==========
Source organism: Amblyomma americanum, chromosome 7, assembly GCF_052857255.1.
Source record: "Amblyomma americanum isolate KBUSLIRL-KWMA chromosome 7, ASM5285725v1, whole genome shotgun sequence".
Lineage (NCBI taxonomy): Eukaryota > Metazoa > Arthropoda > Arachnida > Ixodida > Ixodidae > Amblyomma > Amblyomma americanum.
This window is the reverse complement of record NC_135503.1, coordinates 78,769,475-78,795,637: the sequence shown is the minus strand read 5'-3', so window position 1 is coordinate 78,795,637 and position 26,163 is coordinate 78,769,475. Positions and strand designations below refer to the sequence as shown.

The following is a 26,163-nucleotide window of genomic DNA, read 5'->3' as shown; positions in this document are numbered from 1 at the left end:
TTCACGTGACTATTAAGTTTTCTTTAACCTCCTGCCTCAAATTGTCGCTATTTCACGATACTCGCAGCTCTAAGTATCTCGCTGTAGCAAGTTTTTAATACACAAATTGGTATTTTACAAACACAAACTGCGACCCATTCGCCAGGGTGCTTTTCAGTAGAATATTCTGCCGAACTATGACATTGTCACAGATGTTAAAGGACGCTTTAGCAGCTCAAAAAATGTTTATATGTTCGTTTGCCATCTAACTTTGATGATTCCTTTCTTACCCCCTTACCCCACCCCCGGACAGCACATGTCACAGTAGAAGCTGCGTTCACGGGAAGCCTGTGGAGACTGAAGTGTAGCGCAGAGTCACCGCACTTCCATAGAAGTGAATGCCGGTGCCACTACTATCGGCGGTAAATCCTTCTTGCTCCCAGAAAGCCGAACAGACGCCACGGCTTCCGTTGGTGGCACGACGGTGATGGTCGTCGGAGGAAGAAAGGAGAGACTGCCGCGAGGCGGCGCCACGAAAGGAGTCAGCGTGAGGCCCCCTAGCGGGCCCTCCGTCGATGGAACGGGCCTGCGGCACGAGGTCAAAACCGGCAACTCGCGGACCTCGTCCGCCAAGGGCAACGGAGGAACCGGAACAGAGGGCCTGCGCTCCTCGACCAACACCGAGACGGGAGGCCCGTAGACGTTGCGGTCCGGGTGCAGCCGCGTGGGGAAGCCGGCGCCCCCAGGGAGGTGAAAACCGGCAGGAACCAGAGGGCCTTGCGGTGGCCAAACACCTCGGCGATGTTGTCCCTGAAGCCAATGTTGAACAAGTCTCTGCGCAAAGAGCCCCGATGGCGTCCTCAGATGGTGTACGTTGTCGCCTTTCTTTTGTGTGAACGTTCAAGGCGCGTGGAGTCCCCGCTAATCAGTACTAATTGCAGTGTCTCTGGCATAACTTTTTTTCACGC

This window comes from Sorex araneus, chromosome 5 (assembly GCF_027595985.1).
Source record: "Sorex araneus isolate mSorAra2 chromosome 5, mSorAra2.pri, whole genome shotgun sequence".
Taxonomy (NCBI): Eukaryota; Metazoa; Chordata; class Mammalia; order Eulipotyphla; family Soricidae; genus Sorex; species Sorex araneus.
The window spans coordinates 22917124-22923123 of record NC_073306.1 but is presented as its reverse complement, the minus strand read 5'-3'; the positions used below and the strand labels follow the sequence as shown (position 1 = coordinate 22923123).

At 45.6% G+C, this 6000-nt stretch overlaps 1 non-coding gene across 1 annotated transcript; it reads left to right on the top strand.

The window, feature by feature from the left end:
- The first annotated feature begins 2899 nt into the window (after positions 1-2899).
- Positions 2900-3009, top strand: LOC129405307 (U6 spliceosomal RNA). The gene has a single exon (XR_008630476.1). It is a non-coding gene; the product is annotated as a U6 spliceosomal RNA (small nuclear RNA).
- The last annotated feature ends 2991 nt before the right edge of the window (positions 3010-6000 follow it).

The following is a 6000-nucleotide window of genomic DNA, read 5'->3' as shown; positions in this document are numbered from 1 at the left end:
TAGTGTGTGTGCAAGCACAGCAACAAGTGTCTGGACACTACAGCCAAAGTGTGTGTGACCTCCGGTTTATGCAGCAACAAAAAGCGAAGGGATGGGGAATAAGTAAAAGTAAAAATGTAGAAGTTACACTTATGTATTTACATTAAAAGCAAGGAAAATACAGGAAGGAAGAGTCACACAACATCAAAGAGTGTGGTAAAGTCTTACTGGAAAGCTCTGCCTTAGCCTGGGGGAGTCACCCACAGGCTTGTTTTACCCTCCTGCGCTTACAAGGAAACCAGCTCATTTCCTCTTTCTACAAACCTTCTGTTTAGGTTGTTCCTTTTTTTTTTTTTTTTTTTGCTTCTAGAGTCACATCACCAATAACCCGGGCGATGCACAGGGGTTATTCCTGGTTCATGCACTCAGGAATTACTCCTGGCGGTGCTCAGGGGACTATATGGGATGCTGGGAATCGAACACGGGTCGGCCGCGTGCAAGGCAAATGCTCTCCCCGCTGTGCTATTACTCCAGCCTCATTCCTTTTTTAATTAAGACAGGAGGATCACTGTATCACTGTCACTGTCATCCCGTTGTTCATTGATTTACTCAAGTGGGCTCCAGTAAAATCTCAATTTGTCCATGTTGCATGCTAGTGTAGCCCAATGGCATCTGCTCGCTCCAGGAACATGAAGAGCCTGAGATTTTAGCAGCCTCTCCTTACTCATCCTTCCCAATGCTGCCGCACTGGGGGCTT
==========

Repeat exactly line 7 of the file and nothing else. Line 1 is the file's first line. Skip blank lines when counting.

This window comes from Sorex araneus, chromosome 5 (assembly GCF_027595985.1).